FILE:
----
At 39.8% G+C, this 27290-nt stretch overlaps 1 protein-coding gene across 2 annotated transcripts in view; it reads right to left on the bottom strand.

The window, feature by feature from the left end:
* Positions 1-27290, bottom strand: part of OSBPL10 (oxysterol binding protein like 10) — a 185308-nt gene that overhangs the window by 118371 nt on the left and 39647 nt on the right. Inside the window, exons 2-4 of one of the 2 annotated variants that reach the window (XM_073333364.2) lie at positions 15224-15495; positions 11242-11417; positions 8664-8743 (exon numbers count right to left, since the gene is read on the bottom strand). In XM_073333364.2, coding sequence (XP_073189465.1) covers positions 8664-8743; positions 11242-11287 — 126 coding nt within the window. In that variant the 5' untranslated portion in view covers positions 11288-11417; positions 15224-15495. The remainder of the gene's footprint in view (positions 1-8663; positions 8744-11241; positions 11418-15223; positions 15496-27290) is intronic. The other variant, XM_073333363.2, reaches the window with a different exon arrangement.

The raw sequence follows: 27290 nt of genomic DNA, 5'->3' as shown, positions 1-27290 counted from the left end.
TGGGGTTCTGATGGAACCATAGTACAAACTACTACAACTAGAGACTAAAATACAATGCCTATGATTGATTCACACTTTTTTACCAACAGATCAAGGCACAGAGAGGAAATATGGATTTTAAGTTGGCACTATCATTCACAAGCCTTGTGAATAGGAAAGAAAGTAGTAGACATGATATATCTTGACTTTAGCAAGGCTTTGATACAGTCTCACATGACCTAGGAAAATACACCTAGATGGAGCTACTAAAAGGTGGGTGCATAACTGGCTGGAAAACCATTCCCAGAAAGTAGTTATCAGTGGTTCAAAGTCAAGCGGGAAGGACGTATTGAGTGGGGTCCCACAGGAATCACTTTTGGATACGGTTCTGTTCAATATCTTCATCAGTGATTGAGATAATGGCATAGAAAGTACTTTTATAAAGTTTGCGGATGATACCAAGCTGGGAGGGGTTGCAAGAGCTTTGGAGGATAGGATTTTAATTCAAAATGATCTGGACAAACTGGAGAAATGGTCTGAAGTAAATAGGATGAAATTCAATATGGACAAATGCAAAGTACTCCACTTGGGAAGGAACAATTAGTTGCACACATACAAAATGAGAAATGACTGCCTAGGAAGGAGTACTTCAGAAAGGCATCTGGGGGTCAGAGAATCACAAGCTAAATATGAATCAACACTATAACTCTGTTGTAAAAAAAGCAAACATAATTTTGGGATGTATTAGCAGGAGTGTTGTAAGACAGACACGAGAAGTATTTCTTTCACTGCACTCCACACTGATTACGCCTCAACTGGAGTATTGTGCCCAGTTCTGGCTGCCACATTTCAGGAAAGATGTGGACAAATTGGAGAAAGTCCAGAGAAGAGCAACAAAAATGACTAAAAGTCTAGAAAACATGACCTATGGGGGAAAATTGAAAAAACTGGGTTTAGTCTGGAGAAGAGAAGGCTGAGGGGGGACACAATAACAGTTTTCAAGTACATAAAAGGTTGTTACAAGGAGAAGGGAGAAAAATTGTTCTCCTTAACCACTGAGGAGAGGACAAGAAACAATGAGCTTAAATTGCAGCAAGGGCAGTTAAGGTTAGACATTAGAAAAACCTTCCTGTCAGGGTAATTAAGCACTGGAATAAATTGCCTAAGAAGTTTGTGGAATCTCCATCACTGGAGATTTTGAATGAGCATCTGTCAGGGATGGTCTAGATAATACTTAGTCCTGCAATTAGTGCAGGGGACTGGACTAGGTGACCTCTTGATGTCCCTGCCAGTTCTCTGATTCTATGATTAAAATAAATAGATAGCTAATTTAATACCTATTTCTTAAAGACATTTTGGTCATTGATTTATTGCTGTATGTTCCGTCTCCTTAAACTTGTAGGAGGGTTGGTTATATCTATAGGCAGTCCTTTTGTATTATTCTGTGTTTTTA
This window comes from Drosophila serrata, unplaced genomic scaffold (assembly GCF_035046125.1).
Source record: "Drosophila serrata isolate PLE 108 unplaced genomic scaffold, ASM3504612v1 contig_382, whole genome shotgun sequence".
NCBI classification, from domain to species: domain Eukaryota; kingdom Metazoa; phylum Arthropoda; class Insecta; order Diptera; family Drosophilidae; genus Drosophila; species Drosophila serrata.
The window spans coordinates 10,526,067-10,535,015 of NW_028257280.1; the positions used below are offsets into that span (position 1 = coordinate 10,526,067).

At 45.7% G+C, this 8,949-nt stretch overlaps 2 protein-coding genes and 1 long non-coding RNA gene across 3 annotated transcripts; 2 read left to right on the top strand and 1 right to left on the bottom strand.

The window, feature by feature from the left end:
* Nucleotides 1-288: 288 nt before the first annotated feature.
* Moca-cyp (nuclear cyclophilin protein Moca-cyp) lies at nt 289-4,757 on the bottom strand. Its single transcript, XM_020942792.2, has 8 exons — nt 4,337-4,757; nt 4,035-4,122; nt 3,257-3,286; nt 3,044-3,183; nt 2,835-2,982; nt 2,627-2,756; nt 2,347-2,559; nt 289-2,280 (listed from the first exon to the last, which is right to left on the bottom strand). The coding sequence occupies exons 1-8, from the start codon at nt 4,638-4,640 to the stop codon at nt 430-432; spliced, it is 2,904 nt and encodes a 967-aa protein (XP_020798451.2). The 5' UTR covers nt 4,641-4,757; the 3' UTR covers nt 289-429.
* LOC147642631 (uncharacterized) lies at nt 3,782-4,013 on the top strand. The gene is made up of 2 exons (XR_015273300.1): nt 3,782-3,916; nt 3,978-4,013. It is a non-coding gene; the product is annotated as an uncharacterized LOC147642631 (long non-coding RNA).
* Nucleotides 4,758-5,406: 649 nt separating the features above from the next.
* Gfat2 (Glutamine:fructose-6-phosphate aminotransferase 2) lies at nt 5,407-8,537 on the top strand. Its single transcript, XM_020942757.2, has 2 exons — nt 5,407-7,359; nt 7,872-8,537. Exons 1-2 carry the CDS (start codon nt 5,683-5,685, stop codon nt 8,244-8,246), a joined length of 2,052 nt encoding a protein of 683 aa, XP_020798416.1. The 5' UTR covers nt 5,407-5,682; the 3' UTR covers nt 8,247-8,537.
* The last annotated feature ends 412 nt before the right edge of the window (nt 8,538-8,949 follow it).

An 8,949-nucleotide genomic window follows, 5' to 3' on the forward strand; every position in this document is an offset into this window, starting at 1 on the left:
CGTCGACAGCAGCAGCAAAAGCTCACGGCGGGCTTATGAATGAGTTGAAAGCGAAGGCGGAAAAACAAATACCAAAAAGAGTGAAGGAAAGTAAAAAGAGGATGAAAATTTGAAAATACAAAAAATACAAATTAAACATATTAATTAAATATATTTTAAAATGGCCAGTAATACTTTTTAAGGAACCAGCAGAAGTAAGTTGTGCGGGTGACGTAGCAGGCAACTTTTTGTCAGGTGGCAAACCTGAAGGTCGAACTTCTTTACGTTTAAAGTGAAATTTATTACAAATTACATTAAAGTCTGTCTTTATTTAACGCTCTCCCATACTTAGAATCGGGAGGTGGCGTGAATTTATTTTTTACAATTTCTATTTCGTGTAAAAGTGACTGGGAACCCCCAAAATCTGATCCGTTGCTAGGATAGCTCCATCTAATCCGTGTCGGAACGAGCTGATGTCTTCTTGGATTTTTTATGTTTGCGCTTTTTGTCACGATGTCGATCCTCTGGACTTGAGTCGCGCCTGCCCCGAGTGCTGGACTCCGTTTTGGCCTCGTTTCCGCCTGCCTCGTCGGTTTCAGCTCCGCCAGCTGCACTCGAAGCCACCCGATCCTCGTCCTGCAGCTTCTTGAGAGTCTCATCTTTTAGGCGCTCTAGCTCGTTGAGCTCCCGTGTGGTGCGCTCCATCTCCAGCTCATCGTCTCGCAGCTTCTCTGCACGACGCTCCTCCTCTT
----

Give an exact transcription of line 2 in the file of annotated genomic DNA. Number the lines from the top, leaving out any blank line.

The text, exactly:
The window, feature by feature from the left end: